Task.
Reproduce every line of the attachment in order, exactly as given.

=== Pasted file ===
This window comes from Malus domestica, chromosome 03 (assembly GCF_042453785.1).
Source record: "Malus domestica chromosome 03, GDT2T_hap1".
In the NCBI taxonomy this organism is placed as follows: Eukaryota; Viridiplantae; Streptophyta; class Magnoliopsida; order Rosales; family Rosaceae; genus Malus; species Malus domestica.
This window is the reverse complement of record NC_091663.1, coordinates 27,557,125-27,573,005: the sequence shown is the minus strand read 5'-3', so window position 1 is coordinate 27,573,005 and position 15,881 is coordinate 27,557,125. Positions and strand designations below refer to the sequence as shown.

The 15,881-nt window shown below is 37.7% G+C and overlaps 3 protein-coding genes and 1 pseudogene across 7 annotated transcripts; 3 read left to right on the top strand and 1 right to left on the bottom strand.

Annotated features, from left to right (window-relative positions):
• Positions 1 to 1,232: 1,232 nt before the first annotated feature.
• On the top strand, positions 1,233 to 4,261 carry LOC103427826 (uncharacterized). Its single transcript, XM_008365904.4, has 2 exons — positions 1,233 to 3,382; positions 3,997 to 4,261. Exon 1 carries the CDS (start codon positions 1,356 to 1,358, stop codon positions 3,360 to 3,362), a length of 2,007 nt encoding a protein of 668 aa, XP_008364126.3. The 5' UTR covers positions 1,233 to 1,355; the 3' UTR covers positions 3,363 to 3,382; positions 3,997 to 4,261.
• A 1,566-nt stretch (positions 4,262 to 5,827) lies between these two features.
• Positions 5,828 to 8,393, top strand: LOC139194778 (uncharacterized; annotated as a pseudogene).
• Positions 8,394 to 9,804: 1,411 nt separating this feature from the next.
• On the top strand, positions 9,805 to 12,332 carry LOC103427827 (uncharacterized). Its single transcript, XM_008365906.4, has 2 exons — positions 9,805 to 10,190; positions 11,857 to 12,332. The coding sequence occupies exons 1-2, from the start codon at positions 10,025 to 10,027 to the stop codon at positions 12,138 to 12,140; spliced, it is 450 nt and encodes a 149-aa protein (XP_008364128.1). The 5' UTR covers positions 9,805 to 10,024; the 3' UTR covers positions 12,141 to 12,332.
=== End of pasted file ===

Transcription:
This window comes from Malus domestica, chromosome 03 (assembly GCF_042453785.1).
Source record: "Malus domestica chromosome 03, GDT2T_hap1".
In the NCBI taxonomy this organism is placed as follows: Eukaryota; Viridiplantae; Streptophyta; class Magnoliopsida; order Rosales; family Rosaceae; genus Malus; species Malus domestica.
This window is the reverse complement of record NC_091663.1, coordinates 27,557,125-27,573,005: the sequence shown is the minus strand read 5'-3', so window position 1 is coordinate 27,573,005 and position 15,881 is coordinate 27,557,125. Positions and strand designations below refer to the sequence as shown.

The 15,881-nt window shown below is 37.7% G+C and overlaps 3 protein-coding genes and 1 pseudogene across 7 annotated transcripts; 3 read left to right on the top strand and 1 right to left on the bottom strand.

Annotated features, from left to right (window-relative positions):
• Positions 1 to 1,232: 1,232 nt before the first annotated feature.
• On the top strand, positions 1,233 to 4,261 carry LOC103427826 (uncharacterized). Its single transcript, XM_008365904.4, has 2 exons — positions 1,233 to 3,382; positions 3,997 to 4,261. Exon 1 carries the CDS (start codon positions 1,356 to 1,358, stop codon positions 3,360 to 3,362), a length of 2,007 nt encoding a protein of 668 aa, XP_008364126.3. The 5' UTR covers positions 1,233 to 1,355; the 3' UTR covers positions 3,363 to 3,382; positions 3,997 to 4,261.
• A 1,566-nt stretch (positions 4,262 to 5,827) lies between these two features.
• Positions 5,828 to 8,393, top strand: LOC139194778 (uncharacterized; annotated as a pseudogene).
• Positions 8,394 to 9,804: 1,411 nt separating this feature from the next.
• On the top strand, positions 9,805 to 12,332 carry LOC103427827 (uncharacterized). Its single transcript, XM_008365906.4, has 2 exons — positions 9,805 to 10,190; positions 11,857 to 12,332. The coding sequence occupies exons 1-2, from the start codon at positions 10,025 to 10,027 to the stop codon at positions 12,138 to 12,140; spliced, it is 450 nt and encodes a 149-aa protein (XP_008364128.1). The 5' UTR covers positions 9,805 to 10,024; the 3' UTR covers positions 12,141 to 12,332.